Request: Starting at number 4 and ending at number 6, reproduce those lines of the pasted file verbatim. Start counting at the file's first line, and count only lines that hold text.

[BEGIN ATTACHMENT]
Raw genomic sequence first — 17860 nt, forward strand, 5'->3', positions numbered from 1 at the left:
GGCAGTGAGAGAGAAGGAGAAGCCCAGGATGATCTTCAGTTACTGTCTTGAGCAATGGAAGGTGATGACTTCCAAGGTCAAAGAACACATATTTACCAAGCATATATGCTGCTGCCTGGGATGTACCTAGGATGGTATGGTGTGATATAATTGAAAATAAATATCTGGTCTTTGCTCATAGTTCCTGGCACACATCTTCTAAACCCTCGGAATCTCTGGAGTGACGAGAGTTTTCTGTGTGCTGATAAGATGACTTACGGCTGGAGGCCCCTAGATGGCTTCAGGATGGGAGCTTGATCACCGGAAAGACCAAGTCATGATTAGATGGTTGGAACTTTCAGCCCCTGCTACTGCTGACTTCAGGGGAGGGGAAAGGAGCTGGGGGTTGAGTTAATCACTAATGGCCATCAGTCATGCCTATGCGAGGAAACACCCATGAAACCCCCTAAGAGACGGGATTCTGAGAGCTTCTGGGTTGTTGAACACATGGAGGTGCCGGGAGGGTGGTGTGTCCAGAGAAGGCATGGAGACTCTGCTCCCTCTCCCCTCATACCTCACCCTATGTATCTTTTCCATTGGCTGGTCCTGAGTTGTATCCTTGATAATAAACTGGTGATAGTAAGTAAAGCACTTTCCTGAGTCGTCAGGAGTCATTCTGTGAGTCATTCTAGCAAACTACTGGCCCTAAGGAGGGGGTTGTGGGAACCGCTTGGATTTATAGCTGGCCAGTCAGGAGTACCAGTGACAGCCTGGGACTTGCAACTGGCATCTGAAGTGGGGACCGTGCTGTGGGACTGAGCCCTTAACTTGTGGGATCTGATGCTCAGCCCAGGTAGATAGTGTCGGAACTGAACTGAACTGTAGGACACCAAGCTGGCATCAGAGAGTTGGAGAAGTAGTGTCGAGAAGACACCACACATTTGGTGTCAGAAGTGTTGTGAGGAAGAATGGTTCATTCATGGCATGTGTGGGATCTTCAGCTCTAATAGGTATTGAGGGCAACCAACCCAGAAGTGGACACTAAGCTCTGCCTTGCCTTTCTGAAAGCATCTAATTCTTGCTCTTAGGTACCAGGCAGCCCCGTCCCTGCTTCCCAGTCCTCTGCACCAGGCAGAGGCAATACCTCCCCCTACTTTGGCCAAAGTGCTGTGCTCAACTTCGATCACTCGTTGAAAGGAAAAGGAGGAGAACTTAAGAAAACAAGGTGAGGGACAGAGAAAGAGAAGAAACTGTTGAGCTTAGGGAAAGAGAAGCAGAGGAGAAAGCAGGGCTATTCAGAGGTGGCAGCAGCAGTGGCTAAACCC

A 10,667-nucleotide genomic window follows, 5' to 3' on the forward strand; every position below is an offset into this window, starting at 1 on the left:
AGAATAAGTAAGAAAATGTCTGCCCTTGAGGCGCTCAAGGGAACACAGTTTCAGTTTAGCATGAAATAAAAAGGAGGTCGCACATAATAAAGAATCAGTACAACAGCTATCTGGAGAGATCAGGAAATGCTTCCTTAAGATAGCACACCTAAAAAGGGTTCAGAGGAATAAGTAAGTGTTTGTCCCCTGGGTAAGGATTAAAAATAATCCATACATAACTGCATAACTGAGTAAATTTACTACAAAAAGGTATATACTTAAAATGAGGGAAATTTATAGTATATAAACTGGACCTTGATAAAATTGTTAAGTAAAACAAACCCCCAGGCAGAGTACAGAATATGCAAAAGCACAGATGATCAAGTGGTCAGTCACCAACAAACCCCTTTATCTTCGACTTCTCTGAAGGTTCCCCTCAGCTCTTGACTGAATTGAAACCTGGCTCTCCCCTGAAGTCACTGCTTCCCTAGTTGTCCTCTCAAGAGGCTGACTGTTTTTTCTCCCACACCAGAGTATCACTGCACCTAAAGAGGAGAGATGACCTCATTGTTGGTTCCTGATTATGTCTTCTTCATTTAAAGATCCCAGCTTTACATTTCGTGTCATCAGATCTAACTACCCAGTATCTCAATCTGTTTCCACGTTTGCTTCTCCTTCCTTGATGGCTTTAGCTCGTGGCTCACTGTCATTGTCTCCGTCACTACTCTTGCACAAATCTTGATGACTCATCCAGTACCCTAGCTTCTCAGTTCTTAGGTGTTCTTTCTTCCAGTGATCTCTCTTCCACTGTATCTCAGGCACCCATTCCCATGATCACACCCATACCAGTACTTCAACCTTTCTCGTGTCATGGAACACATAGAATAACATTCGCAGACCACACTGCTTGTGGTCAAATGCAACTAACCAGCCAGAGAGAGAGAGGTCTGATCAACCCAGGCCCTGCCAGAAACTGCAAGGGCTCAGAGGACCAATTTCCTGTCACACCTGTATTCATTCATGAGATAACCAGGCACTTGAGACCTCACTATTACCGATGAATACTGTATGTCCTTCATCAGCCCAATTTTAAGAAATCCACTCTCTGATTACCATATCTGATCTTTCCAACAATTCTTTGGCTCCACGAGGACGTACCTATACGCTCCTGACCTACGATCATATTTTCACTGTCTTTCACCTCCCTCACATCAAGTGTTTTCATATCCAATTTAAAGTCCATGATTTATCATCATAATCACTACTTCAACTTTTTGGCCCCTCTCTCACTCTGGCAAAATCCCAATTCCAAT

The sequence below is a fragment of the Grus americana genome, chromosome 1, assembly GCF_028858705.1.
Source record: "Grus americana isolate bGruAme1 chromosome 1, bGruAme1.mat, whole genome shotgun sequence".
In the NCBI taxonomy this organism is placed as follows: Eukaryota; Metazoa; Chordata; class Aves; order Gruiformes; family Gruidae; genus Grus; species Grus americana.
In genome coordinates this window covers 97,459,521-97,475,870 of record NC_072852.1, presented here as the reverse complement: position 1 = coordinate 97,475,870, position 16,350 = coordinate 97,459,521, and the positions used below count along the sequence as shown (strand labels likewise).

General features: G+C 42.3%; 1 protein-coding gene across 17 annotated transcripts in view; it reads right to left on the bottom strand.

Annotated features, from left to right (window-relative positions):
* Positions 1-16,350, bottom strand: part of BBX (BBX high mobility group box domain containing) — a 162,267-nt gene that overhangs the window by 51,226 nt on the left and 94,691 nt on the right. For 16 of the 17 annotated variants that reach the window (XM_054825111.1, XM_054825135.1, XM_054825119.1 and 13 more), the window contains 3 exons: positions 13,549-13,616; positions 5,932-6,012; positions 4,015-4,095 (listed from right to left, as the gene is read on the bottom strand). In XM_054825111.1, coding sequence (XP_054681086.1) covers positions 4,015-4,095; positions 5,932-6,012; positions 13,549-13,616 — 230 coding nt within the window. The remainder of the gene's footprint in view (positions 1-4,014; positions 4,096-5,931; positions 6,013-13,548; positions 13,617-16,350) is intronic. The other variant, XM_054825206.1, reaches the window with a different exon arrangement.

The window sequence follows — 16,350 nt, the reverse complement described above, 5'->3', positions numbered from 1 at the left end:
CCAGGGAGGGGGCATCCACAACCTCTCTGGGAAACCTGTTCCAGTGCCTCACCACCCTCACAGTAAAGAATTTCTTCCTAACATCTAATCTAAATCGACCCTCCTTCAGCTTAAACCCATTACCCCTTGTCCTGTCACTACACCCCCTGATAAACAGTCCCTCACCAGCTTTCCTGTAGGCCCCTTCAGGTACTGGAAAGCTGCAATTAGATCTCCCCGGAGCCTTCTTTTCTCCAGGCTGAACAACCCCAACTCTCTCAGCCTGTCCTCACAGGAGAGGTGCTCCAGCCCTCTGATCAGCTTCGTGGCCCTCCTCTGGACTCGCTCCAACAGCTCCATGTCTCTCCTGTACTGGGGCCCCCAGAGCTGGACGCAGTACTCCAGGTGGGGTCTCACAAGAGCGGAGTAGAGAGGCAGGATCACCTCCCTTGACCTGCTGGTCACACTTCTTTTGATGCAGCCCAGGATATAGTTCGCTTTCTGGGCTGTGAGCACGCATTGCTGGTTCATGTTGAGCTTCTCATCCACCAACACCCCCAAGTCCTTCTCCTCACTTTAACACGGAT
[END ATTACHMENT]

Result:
AGAATAAGTAAGAAAATGTCTGCCCTTGAGGCGCTCAAGGGAACACAGTTTCAGTTTAGCATGAAATAAAAAGGAGGTCGCACATAATAAAGAATCAGTACAACAGCTATCTGGAGAGATCAGGAAATGCTTCCTTAAGATAGCACACCTAAAAAGGGTTCAGAGGAATAAGTAAGTGTTTGTCCCCTGGGTAAGGATTAAAAATAATCCATACATAACTGCATAACTGAGTAAATTTACTACAAAAAGGTATATACTTAAAATGAGGGAAATTTATAGTATATAAACTGGACCTTGATAAAATTGTTAAGTAAAACAAACCCCCAGGCAGAGTACAGAATATGCAAAAGCACAGATGATCAAGTGGTCAGTCACCAACAAACCCCTTTATCTTCGACTTCTCTGAAGGTTCCCCTCAGCTCTTGACTGAATTGAAACCTGGCTCTCCCCTGAAGTCACTGCTTCCCTAGTTGTCCTCTCAAGAGGCTGACTGTTTTTTCTCCCACACCAGAGTATCACTGCACCTAAAGAGGAGAGATGACCTCATTGTTGGTTCCTGATTATGTCTTCTTCATTTAAAGATCCCAGCTTTACATTTCGTGTCATCAGATCTAACTACCCAGTATCTCAATCTGTTTCCACGTTTGCTTCTCCTTCCTTGATGGCTTTAGCTCGTGGCTCACTGTCATTGTCTCCGTCACTACTCTTGCACAAATCTTGATGACTCATCCAGTACCCTAGCTTCTCAGTTCTTAGGTGTTCTTTCTTCCAGTGATCTCTCTTCCACTGTATCTCAGGCACCCATTCCCATGATCACACCCATACCAGTACTTCAACCTTTCTCGTGTCATGGAACACATAGAATAACATTCGCAGACCACACTGCTTGTGGTCAAATGCAACTAACCAGCCAGAGAGAGAGAGGTCTGATCAACCCAGGCCCTGCCAGAAACTGCAAGGGCTCAGAGGACCAATTTCCTGTCACACCTGTATTCATTCATGAGATAACCAGGCACTTGAGACCTCACTATTACCGATGAATACTGTATGTCCTTCATCAGCCCAATTTTAAGAAATCCACTCTCTGATTACCATATCTGATCTTTCCAACAATTCTTTGGCTCCACGAGGACGTACCTATACGCTCCTGACCTACGATCATATTTTCACTGTCTTTCACCTCCCTCACATCAAGTGTTTTCATATCCAATTTAAAGTCCATGATTTATCATCATAATCACTACTTCAACTTTTTGGCCCCTCTCTCACTCTGGCAAAATCCCAATTCCAAT

The sequence below is a fragment of the Grus americana genome, chromosome 1, assembly GCF_028858705.1.
Source record: "Grus americana isolate bGruAme1 chromosome 1, bGruAme1.mat, whole genome shotgun sequence".